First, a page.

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All Islands Health Talk First Signs and Sounds of Winter in Hawaii

First Signs and Sounds of Winter in Hawaii
"Loihi Sentinel" copyright (c) 2003 Collins Gallery

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Hawaii Health Guide - The first signs of winter approaching are here in Hawaii; North Shore BIg waves are back in session, and hot calm days and Kona wind patterns have made some surfing glassy conditions. The Kona conditions also brought piles of thick vog from the BIg Island all the way to Oahu this week.

Meanwhile, on Maui the first humpback whale of the winter migratory season was spotted off the coast of Maui yesterday.

The Pacific Whale Foundation reported several boats spotted a juvenile whale doing tail slaps about two miles off Kaanapali in early Thursday evening.

More then 60% or about 7,000 of the entire North Pacific Humpback whale population comes to Hawaii each year traveling about 6,000 miles to make the journey.

Humpback whales are called na kohola in Hawaiian and represent the God Kanaloa. They return to Hawaii's warm waters every winter to mate, give birth and take a break from eating after feeding in the colder Alaskan waters during the summer. By new year, baby whales and mothers and attendants are frequently seen in the shallow warmer waters in bays and channels. Baby humpbacks (calves) are generally 10 to 15 feet long and average 3000 pounds.

Humpback whales are an endangered species. In the past, the global humpback whale population size was about 750,000 to 2 million animals before being decimated by commercial whaling. The current entire world population is about 30,000-40,000.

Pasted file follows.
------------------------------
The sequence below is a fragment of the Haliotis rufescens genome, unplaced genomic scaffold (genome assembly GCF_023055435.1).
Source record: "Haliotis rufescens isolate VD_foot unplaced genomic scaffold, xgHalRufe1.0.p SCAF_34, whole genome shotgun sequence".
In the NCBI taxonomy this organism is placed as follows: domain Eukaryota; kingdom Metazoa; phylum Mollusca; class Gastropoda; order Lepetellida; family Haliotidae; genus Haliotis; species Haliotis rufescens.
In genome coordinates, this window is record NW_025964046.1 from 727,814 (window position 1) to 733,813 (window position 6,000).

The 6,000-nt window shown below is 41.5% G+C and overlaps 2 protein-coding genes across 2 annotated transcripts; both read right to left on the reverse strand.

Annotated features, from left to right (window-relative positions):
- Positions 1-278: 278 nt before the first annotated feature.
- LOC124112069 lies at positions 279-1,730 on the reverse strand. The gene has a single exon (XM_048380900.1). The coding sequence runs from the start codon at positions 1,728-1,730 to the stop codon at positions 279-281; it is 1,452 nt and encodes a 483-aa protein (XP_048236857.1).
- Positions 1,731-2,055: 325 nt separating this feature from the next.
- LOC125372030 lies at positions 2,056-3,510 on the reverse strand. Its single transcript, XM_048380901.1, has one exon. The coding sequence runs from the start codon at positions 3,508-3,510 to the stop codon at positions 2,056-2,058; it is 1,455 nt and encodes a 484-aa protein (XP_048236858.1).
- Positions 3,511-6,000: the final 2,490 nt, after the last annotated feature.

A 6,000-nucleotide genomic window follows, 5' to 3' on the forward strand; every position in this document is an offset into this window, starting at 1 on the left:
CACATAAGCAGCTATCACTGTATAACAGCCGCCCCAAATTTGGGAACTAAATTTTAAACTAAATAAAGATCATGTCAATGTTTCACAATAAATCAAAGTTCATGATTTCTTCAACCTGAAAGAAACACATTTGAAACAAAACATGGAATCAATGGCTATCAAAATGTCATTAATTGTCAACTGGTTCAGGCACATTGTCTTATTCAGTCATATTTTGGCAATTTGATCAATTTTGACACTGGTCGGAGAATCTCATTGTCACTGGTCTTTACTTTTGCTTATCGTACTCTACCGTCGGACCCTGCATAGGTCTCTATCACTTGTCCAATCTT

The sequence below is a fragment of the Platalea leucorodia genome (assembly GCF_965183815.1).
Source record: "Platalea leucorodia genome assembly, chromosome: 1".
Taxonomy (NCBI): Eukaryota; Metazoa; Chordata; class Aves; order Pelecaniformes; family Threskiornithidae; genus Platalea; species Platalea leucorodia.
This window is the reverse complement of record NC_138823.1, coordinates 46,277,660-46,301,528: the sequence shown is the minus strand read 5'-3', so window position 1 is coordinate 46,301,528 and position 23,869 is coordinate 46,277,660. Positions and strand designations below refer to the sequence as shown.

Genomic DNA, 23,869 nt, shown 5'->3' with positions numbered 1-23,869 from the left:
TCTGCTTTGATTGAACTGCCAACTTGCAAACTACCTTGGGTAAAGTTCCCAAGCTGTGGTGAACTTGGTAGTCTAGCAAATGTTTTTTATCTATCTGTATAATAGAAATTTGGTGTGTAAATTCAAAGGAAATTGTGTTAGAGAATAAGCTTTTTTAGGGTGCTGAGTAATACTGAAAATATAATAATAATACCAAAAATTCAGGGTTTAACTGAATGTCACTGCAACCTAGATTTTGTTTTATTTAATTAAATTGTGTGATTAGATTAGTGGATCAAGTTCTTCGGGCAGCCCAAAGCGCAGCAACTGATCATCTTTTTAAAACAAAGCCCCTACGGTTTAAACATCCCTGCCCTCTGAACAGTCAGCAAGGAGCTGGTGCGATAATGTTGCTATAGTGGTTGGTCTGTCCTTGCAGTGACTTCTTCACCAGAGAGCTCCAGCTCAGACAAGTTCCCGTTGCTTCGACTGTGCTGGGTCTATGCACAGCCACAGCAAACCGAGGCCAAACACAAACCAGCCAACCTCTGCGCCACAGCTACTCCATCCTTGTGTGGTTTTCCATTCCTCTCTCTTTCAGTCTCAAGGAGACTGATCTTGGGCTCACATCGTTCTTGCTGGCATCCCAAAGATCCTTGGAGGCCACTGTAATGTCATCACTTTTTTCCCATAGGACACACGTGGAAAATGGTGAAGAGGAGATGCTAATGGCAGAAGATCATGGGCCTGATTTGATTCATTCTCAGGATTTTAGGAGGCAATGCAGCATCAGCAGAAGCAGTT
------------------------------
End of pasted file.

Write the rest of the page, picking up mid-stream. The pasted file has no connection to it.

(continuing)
Hawaii has a prominant place in the bloody history of commercial whaling when whales were hunted almost to extinction for oil. The Maui Humpback whale is still on the endangered species list but a complete ban on whaling in Hawaiian waters has resulted in an increase in local whale popluation since the 1960's.

The majority of the whales activity is seen each winter in Hawaii between January and February, but whales have been observed early as September and with a few staying as late as June.

Maui Humpback whales are famous for their unique underwater "songs" that are known to be variations on the previous year's theme.

The website of WIld Side Specialty Tours say the " Humpbacks have a range that covers eight octaves, from a bass so low that humans can’t hear it to a magnificent soprano. Their highly structured songs include multiple themes that are constantly repeated and even rhyme.

The songs last up to 30 minutes, and the whales embellish like jazz musicians, seeing who can improvise in some attractive way better than the other whale. Whales sing to one another over hundreds of miles and use their songs to navigate across oceans. Humpback whales travel thousands of miles as a group, singing to each other as they go. They can also communicate with each other over thousands of miles of ocean. Singing is part of their social system and community.

Aside from navigation and attracting mates, singing is also believed to establish a hierarchy among male humpbacks. Singing breaks out among migrating whales as they start to mix and continues not just in their breeding grounds, but to attract mates even during the feeding season.

Meditating to The Sounds of Hawaii's Winter

In additions to crashing waves, Hawaii is unique in that it has the sounds of both whales and underwater volcanos.

A unique CD " NA KOHOLA O LO'IHI " " " THE WHALES OF LO'IHI " " was released combining whale songs with the hissing of the new underwater island Lo'ihi forming over the "hot spot"Lo'ihi is the next Hawaiian island, located 50 miles off the coast of the south-east side of the Big Island, and 3000 feet below the Pacific's surface.

The sounds of the new lava being added to the island from underwater vents was recorded by engineers on the Lo'ihi monitoring project and are reported to be between 0.01hz to 64khz

"...Transport yourself to the bottom of the sea and experience the birth sounds of Lo'ihi, a submarine volcano in the process of island creation. Hear hauntingly beautiful Humpback whale songs, as they swim near this volcanic summit, hover, and slowly move off in the distance.

Wherever October's transistions may find you, above water or below, catching a wave or sipping vog tea, we send you greetings of seasons.

 

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